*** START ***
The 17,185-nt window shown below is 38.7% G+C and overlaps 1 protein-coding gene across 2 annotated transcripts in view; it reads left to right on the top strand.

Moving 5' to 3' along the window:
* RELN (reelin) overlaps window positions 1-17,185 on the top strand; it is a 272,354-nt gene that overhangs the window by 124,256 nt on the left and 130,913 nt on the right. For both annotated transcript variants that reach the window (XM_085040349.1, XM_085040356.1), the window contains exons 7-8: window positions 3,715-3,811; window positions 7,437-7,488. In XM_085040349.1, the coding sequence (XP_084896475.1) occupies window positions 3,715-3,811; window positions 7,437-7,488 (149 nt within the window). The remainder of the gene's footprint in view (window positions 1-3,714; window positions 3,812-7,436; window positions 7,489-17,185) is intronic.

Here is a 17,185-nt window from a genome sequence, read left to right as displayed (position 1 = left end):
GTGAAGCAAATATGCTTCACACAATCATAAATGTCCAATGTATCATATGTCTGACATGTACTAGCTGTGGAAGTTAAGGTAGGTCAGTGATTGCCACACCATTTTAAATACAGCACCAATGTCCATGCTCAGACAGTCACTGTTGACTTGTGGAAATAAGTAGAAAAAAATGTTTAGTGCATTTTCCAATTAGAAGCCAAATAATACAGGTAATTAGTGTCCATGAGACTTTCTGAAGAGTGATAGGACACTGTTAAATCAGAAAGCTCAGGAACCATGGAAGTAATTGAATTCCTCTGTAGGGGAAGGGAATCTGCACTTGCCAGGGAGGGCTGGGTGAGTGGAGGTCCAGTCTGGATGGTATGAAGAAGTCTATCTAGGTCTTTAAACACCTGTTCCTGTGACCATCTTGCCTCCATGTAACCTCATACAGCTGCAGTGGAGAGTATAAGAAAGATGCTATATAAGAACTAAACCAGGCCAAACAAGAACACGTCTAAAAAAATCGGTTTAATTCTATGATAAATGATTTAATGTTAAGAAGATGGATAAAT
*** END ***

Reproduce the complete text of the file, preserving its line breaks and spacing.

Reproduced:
The 17,185-nt window shown below is 38.7% G+C and overlaps 1 protein-coding gene across 2 annotated transcripts in view; it reads left to right on the top strand.

Moving 5' to 3' along the window:
* RELN (reelin) overlaps window positions 1-17,185 on the top strand; it is a 272,354-nt gene that overhangs the window by 124,256 nt on the left and 130,913 nt on the right. For both annotated transcript variants that reach the window (XM_085040349.1, XM_085040356.1), the window contains exons 7-8: window positions 3,715-3,811; window positions 7,437-7,488. In XM_085040349.1, the coding sequence (XP_084896475.1) occupies window positions 3,715-3,811; window positions 7,437-7,488 (149 nt within the window). The remainder of the gene's footprint in view (window positions 1-3,714; window positions 3,812-7,436; window positions 7,489-17,185) is intronic.

Here is a 17,185-nt window from a genome sequence, read left to right as displayed (position 1 = left end):
GTGAAGCAAATATGCTTCACACAATCATAAATGTCCAATGTATCATATGTCTGACATGTACTAGCTGTGGAAGTTAAGGTAGGTCAGTGATTGCCACACCATTTTAAATACAGCACCAATGTCCATGCTCAGACAGTCACTGTTGACTTGTGGAAATAAGTAGAAAAAAATGTTTAGTGCATTTTCCAATTAGAAGCCAAATAATACAGGTAATTAGTGTCCATGAGACTTTCTGAAGAGTGATAGGACACTGTTAAATCAGAAAGCTCAGGAACCATGGAAGTAATTGAATTCCTCTGTAGGGGAAGGGAATCTGCACTTGCCAGGGAGGGCTGGGTGAGTGGAGGTCCAGTCTGGATGGTATGAAGAAGTCTATCTAGGTCTTTAAACACCTGTTCCTGTGACCATCTTGCCTCCATGTAACCTCATACAGCTGCAGTGGAGAGTATAAGAAAGATGCTATATAAGAACTAAACCAGGCCAAACAAGAACACGTCTAAAAAAATCGGTTTAATTCTATGATAAATGATTTAATGTTAAGAAGATGGATAAAT